The Bang-Bang Club: Snapshots from a Hidden War

The Bang-Bang Club: Snapshots from a Hidden War

The Bang-Bang Club: Snapshots from a Hidden War

The Bang-Bang Club: Snapshots from a Hidden War


The Bang-Bang Club is the story of four young photographers who covered the last years of apartheid, taking many of the most memorable photographs of the period. In this stunning new book, the group's two surviving members recount their political, emotional, and personal journeys through these violent years as South Africa moved toward democracy. Along the way we accompany them on free-lance assignments to other war-torn regions, including the former Yugoslavia and the Sudan, where one member of the group shoots what has become a world-famous photograph of a starving child stalked by a vulture.

The boldness that earned the group its nickname, that prompted them to rush headlong into dangerous situations in pursuit of an image, forces them to consider difficult questions that lie at the heart of their work: When does their sense of humanity overwhelm their ambition and professional duties? When do they put aside their cameras and their impartiality and get involved? These are the moral dilemmas that the Bang-Bang Club grappled with on a daily basis.


By Desmond M. Tutu, Archbishop Emeritus of Cape Town, South Africa

Nearly everybody made the most dire predictions about where South Africa was headed. They believed that that beautiful land would be overwhelmed by the most awful bloodbath, that as sure as anything, a catastrophic race war would devastate that country. These predictions seemed well on the way to fulfilment when violence broke. out at the time of the negotiations for a transition from repression to freedom, from totalitarian rule to democracy. At the start of the 1990s, the most awful bloodletting began to seem endemic. What appeared to be random killings were taking place on the trains, massacres were happening when township residents were pitted against the hostel dwellers who led an unnatural existence in single-sex hostels and were being alienated from the more stable community-life in the black urban townships. People were dying like flies and dying gruesomely, through the notorious necklace when a tyre filled with petrol would be placed around a victim's neck and then set alight. Whenever the daily statistics of casualties were published and they said five or six people had been killed in the previous twenty-four hours, most of us would sigh with relief and say, 'Only five or only six' -- it was that bad.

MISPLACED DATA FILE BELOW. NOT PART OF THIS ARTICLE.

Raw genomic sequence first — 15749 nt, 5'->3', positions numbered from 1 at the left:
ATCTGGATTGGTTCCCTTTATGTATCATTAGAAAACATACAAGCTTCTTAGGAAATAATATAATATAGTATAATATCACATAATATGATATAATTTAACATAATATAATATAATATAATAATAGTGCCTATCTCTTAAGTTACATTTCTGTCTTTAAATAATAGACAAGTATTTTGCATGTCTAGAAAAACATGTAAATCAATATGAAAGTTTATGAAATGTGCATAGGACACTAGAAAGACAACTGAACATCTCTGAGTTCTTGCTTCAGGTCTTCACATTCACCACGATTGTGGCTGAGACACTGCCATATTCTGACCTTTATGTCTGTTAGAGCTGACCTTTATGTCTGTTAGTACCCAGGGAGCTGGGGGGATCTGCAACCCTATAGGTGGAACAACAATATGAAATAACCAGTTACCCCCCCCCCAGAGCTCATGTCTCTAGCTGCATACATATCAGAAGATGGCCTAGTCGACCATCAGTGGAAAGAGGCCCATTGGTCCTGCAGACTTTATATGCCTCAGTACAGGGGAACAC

Conventional wisdom declared that most of this bloodletting was due to the bloody rivalry between Nelson Mandela African National Congress (ANC) and Chief Mangosuthu Buthelezi's Inkatha Freedom Party (IFP), fighting for political turf to establish unchallengeable supremacy. That seemed a plausible explanation until one pointed out certain odd features in this whole gory rivalry. the massacres seemed almost always to take place just when the negotiations for transition had reached a delicate stage, and it was an odd coincidence that the . . .

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